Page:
Care Coordination Clarifications and Exceptions to Minimum Necessary Standard
The NPRM proposes to change the definition of “health care operations” to clarify that the term includes care coordination and case management for individuals. According to HHS, the current definition is sometimes interpreted to cover only population-based activities, with the result that some entities believe that health plans are not permitted to use and disclose PHI to coordinate care for individuals.
Additionally, the NPRM proposes to add an express exception to the minimum necessary standard for disclosures to, or requests by, a health plan or covered health care provider for care coordination and case management for individuals. According to OCR-HHS, this proposed exception would promote beneficial disclosures of PHI for care coordination and case management. However, the exception would apply only to those care coordination and case management activities that are at the individual level, and covered entities would still be required to meet the minimum necessary standard in other instances as outlined in the Privacy Rule. To illustrate the exception, OCR-HHS provides the following example. If a health plan that has care coordinators on staff to help link individuals to specialists or other health services requests PHI from a health care provider for this purpose as part of the plan’s health care operations, then the health care provider could disclose the PHI without having to make its own determination of whether the plan’s care coordinator has requested only the minimum necessary PHI to accomplish the purpose.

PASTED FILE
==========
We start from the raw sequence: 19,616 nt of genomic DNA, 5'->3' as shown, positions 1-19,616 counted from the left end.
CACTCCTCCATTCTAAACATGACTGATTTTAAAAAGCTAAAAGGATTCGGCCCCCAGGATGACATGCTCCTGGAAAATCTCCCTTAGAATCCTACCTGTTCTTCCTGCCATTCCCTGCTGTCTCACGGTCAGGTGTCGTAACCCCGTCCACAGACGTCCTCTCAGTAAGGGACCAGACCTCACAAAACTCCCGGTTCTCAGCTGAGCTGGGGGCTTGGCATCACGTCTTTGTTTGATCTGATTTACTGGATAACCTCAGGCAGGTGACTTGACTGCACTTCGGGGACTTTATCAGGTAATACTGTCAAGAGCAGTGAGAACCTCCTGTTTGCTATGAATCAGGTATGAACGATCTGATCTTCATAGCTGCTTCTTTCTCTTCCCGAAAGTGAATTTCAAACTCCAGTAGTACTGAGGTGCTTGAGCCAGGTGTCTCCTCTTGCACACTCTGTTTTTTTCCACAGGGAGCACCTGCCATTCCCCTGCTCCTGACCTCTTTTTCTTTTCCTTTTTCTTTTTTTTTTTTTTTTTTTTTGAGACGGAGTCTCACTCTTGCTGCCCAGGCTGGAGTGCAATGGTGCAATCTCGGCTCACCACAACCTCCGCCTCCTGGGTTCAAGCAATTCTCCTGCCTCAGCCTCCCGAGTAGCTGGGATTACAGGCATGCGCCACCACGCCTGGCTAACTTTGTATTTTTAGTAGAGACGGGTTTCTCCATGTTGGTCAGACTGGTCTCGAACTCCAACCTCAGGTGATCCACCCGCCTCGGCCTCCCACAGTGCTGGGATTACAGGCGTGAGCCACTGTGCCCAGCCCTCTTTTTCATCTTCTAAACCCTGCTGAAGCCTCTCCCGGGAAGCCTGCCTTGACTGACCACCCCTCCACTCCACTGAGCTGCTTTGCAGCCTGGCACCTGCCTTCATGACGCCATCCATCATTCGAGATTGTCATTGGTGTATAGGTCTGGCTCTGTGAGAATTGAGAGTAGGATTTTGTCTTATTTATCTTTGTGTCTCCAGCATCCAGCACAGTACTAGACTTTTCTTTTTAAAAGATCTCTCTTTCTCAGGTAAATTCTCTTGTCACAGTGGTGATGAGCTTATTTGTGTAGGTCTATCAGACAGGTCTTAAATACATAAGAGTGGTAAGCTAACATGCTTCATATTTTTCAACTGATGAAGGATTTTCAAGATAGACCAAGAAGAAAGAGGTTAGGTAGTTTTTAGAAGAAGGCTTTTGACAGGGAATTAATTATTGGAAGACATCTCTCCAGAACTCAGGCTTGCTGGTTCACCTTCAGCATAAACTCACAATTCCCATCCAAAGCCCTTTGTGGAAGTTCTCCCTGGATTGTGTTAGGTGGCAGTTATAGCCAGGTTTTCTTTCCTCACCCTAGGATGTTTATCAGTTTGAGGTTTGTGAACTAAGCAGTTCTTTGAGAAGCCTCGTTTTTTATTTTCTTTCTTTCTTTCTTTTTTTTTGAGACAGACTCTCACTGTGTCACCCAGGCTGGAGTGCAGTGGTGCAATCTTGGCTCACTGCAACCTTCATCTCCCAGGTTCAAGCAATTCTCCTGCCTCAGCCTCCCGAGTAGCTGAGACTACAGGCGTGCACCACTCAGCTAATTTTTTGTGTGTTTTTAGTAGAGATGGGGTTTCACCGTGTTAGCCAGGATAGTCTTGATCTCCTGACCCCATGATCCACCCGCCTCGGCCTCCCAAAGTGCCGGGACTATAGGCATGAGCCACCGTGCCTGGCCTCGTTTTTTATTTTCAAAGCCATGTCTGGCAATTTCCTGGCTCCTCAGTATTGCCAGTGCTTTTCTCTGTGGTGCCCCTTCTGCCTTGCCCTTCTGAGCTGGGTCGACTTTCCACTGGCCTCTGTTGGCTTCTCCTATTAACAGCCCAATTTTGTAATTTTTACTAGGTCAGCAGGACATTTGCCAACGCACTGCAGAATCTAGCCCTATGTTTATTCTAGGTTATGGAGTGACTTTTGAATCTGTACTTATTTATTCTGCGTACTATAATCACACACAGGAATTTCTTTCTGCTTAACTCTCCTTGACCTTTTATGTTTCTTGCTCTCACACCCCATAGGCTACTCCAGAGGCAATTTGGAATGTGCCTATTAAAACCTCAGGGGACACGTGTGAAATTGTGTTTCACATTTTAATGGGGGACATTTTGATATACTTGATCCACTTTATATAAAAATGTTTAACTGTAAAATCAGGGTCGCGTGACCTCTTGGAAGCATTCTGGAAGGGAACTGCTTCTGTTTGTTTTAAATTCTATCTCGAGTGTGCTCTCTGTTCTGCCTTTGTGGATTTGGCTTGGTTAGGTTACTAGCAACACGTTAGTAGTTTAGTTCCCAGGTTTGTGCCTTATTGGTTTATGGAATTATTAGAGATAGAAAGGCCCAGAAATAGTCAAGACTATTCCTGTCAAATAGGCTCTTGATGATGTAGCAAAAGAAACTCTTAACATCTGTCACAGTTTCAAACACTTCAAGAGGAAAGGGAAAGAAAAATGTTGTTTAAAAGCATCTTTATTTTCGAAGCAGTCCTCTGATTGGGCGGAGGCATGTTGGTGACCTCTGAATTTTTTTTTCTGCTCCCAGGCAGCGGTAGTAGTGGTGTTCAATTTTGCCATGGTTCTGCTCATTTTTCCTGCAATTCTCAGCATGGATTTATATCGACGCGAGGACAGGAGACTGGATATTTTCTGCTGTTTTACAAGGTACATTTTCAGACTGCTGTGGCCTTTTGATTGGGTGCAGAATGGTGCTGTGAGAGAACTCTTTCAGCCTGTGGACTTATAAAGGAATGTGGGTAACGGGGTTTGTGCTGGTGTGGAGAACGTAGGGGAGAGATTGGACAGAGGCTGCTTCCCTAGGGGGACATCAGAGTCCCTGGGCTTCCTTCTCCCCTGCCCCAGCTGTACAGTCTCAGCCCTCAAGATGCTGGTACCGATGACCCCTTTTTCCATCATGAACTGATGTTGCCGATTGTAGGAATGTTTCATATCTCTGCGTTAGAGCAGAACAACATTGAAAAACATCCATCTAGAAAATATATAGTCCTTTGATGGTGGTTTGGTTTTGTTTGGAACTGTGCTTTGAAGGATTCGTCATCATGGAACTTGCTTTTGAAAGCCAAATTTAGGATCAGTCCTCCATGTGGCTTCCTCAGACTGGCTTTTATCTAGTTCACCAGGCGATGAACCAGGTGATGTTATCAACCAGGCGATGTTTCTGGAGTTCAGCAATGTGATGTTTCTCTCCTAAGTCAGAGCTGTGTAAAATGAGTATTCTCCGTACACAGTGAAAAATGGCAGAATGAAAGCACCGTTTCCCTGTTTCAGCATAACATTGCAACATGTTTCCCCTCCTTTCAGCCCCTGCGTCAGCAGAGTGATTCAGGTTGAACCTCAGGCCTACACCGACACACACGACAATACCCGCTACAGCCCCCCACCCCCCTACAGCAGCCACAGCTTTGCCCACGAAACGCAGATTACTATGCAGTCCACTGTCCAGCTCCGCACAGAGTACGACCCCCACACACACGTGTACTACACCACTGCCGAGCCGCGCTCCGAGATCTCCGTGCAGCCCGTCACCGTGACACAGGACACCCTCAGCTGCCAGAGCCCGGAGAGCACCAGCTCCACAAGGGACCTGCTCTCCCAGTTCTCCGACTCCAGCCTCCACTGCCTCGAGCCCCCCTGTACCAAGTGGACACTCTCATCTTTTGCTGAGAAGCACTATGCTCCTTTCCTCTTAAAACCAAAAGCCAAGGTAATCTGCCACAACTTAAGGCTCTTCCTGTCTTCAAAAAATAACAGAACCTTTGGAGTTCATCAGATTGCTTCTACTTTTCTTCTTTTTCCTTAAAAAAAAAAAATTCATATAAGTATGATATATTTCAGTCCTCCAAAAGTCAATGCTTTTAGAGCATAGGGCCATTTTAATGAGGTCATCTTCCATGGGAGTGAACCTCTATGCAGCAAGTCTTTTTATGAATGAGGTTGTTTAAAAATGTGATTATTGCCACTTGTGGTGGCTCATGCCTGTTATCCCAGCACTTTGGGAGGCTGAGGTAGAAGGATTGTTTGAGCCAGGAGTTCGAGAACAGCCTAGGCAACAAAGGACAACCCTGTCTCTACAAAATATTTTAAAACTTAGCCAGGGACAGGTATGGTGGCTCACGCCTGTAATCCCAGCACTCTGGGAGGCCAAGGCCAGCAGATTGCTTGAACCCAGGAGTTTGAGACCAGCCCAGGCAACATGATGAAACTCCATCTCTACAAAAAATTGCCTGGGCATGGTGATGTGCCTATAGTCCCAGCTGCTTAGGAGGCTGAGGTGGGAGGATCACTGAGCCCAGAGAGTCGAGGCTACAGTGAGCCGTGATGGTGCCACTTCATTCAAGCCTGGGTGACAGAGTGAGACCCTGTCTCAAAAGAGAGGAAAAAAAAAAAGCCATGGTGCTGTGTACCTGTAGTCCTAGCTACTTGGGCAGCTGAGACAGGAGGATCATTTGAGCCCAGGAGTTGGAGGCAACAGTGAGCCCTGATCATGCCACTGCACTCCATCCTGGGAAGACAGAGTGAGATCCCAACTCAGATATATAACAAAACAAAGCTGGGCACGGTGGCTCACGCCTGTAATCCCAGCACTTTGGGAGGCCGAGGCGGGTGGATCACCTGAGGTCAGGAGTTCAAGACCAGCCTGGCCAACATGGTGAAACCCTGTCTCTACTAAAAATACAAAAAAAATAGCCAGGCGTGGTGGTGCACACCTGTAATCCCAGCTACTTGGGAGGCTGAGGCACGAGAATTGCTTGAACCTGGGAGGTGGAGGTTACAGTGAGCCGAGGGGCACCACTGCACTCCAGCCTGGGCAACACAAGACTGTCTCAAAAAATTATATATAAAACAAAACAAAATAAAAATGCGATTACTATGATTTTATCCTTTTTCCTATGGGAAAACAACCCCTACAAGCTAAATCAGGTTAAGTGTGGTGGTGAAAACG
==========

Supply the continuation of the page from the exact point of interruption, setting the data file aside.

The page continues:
The NPRM clarifies that covered entities are expressly permitted to disclose PHI to social services agencies, community-based organizations, home- and community-based service providers, and other similar third parties that provide health-related services, to facilitate coordination of care and case management for individuals.
Disclosures to Prevent Harm or Lessen a Threat of Harm
The NPRM also proposes to expand the ability of covered entities to disclose PHI to avert a threat to health or safety when harm is “serious and reasonably foreseeable,” instead of the current stricter standard which requires a “serious and imminent” threat to health or safety. According to OCR, adopting the “serious and reasonably foreseeable” standard can enable a health care provider to timely notify a family member that an individual is at risk of suicide, even if the provider cannot predict that a suicide attempt is “imminent.” Additionally, this expansion of the disclosure to avert a threat to health and safety can be used to help combat the ongoing COVID-19 pandemic. For example, An emergency room doctor who sees an elderly patient with COVID-19 could contact the patient’s nursing home to alert them of the potential exposure of other residents and staff based on the serious and reasonably foreseeable threat of infection with COVID-19, without delay caused by the need to assess whether the threat is sufficiently “imminent” to permit the disclosure.